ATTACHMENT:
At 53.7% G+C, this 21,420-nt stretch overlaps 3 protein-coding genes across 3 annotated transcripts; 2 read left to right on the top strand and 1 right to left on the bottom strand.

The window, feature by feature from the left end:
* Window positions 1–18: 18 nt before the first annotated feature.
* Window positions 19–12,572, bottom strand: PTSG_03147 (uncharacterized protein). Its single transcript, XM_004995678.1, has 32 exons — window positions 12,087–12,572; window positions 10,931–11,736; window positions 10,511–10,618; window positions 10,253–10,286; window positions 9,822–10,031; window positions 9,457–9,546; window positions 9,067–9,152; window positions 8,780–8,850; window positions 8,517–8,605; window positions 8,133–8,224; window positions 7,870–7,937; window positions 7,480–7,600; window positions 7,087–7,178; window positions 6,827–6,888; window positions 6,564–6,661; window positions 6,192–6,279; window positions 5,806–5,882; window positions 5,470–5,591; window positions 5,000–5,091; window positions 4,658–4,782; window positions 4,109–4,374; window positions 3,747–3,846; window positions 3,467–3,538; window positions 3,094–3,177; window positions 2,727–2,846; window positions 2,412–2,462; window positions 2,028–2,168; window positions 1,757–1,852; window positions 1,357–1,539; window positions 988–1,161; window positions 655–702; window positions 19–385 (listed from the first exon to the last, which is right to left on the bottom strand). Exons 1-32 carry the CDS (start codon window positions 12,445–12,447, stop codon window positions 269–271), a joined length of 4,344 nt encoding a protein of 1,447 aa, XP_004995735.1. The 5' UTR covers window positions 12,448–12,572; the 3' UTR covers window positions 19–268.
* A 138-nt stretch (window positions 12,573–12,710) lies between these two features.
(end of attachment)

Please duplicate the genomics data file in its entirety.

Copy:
At 53.7% G+C, this 21,420-nt stretch overlaps 3 protein-coding genes across 3 annotated transcripts; 2 read left to right on the top strand and 1 right to left on the bottom strand.

The window, feature by feature from the left end:
* Window positions 1–18: 18 nt before the first annotated feature.
* Window positions 19–12,572, bottom strand: PTSG_03147 (uncharacterized protein). Its single transcript, XM_004995678.1, has 32 exons — window positions 12,087–12,572; window positions 10,931–11,736; window positions 10,511–10,618; window positions 10,253–10,286; window positions 9,822–10,031; window positions 9,457–9,546; window positions 9,067–9,152; window positions 8,780–8,850; window positions 8,517–8,605; window positions 8,133–8,224; window positions 7,870–7,937; window positions 7,480–7,600; window positions 7,087–7,178; window positions 6,827–6,888; window positions 6,564–6,661; window positions 6,192–6,279; window positions 5,806–5,882; window positions 5,470–5,591; window positions 5,000–5,091; window positions 4,658–4,782; window positions 4,109–4,374; window positions 3,747–3,846; window positions 3,467–3,538; window positions 3,094–3,177; window positions 2,727–2,846; window positions 2,412–2,462; window positions 2,028–2,168; window positions 1,757–1,852; window positions 1,357–1,539; window positions 988–1,161; window positions 655–702; window positions 19–385 (listed from the first exon to the last, which is right to left on the bottom strand). Exons 1-32 carry the CDS (start codon window positions 12,445–12,447, stop codon window positions 269–271), a joined length of 4,344 nt encoding a protein of 1,447 aa, XP_004995735.1. The 5' UTR covers window positions 12,448–12,572; the 3' UTR covers window positions 19–268.
* A 138-nt stretch (window positions 12,573–12,710) lies between these two features.